What’s In a Pilot Program?
What’s In a Pilot Program?
What’s In a Pilot Program?

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    Pilot programs for the phone network transition must first and foremost protect everyday consumers.

    As the conversation about the phone network transition to Internet Protocol (IP)-based technologies continues, the Federal Communications Commission (FCC) is figuring out how to construct pilot programs to collect data about certain aspects of the transition. We at Public Knowledge have emphasized how this transition must be a step forward–not a step backward–for everyone. That applies just as much to the proposed pilot programs as it does to the overall transition.

    The FCC’s pilot programs must first and foremost protect the everyday Americans who use the network for business, to communicate with loved ones, and to call 911 during emergencies.

    Unfortunately, the waves of consumer complaints that have poured out over Verizon’s Voice Link deployment in Fire Island, NY show all too clearly that we can’t simply assume that new technologies will offer services as good or better than what customers had before. And when customers have no option to stay with tried-and-true technologies when an untested technology turns out not to support the features they need (like how Voice Link does not support consumers’ medical alert systems) or offers sub-par access to 911, the phone network transition could even threaten the health of consumers. This is not to say that new technologies don’t offer the opportunities for new and better services, but if we want the next networks to be a true step forward for everyone we must demand it.

    This is why the FCC’s pilot programs must include strong protections to make sure no one is left behind. The pilot programs should operate under the same basic consumer protection rules that consumers have come to rely on, like truth-in-billing and privacy rules. When possible (like in a wireline-to-wireless trial), customers should be able to opt-out if the new network fails to provide the reliability or features they need. And the FCC must have predetermined mechanisms to recognize when the trial is harming consumers and shut the trial down to prevent further damage.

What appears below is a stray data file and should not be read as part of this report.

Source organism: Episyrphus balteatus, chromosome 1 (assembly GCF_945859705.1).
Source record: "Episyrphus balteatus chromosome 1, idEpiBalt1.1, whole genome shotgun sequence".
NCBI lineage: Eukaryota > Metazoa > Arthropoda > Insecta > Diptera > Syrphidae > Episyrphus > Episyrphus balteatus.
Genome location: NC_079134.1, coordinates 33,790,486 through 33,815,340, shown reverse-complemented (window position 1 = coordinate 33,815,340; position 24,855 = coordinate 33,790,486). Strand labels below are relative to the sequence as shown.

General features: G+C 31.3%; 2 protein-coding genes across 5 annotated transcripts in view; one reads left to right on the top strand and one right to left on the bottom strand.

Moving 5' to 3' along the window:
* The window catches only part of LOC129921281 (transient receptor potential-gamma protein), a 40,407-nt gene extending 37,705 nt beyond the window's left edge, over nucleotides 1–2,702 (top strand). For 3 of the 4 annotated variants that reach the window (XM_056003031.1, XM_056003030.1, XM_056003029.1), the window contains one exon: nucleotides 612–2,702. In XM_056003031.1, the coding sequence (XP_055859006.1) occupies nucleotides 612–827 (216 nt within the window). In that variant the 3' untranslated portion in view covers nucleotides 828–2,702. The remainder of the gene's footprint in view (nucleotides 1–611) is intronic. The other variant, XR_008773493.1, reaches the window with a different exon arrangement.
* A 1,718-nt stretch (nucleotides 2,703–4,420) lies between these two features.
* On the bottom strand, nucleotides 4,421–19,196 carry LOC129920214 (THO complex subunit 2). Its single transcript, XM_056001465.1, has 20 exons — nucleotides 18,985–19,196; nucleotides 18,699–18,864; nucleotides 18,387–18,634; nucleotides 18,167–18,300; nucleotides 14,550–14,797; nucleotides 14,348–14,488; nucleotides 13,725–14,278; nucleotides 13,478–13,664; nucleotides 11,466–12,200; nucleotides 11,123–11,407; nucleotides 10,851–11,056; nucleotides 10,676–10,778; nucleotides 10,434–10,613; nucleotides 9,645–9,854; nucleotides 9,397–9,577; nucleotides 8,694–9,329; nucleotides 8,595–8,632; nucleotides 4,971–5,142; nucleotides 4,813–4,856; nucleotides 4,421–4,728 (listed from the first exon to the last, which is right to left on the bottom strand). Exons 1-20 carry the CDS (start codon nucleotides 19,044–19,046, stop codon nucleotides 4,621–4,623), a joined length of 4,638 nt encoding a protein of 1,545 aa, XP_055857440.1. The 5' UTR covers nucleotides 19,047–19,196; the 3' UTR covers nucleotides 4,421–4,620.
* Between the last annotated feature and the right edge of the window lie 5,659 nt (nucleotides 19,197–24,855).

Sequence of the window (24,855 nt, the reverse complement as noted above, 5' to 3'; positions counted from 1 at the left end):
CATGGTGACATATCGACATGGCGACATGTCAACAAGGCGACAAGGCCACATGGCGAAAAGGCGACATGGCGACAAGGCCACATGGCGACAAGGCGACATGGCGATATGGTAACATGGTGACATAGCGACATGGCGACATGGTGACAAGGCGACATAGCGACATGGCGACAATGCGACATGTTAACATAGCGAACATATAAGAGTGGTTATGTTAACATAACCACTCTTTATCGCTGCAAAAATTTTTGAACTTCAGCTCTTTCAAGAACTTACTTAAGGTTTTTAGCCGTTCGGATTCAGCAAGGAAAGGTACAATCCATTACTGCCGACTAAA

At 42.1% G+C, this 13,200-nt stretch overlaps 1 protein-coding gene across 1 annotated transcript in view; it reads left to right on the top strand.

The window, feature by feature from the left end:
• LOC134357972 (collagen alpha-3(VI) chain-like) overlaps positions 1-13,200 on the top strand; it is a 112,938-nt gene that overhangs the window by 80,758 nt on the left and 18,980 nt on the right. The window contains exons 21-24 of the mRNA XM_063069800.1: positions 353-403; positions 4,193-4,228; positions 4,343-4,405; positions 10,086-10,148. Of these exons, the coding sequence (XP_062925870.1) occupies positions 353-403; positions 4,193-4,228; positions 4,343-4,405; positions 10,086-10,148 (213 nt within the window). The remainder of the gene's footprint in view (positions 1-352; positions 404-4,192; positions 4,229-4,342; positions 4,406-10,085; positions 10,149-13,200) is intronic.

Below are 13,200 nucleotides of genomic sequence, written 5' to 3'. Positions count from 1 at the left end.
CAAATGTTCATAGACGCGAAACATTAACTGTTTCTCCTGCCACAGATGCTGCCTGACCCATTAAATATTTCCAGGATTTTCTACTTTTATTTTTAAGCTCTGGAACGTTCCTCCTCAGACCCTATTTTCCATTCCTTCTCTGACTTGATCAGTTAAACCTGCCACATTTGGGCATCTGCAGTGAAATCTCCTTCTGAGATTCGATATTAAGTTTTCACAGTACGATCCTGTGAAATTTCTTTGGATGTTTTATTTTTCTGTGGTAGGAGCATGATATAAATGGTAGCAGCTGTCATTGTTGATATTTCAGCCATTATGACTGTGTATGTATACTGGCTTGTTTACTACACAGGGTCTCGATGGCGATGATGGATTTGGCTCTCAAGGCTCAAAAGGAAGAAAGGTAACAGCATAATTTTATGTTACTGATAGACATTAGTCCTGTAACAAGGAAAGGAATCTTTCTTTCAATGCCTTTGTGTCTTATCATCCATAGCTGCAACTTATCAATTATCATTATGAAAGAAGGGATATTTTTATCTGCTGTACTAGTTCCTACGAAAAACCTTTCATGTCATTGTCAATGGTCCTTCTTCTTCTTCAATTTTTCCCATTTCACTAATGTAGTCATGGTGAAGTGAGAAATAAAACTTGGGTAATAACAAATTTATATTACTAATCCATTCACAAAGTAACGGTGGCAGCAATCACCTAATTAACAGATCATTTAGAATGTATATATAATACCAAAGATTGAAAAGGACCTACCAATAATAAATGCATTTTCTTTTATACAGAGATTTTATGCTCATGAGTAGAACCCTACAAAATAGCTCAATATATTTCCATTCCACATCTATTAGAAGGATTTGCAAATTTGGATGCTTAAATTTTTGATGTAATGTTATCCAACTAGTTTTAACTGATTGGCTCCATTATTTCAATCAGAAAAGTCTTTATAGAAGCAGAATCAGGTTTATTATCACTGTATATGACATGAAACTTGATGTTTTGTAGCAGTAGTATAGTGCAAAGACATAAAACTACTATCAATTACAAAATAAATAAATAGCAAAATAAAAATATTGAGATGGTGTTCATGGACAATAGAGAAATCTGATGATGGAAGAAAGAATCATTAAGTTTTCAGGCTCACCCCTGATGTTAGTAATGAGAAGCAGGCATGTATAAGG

These may seem like simple, common sense ideas, but some stakeholders are instead asking the FCC for pilot programs that let carriers try what experiments they want (with real people as the guinea pigs) without the FCC fulfilling its traditional role of overseeing the process and protecting users.

    For example, AT&T’s comments propose a “trial” that is mandatory, permanent, and implements all aspects of the IP transition at once after the FCC has eliminated the rules that would protect everyday Americans if something went wrong. That’s not a trial, that’s data-free deregulation. Any proposal that essentially asks the FCC to let carriers dive head first into significant network changes without a lifeguard on duty can’t actually be treated as a serious proposal.

    AT&T also continues to promise a forthcoming plan that actually sets out of the details of the trial it would like to conduct, and we welcome the opportunity to review and publicly discuss that plan–after AT&T has actually submitted it. Until then, the FCC should focus on the actual proposals before it: specific, narrowly designed pilot programs that are carefully constructed to gather data while protecting consumers. That is, after all, the point of pilot programs–gathering specific facts that inform policy.

    These trials can’t, however become a vehicle to circumvent the broader policy debate over the transition and leave consumers worse off. That is why the FCC should continue on its course to constructing carefully circumscribed trials that gather specific data and put consumers first. After all, the entire point of this transition is to build new networks that serve everyday Americans better than the old networks did. We must all demand that our phone network continue to be a network you can count on at every step along the way.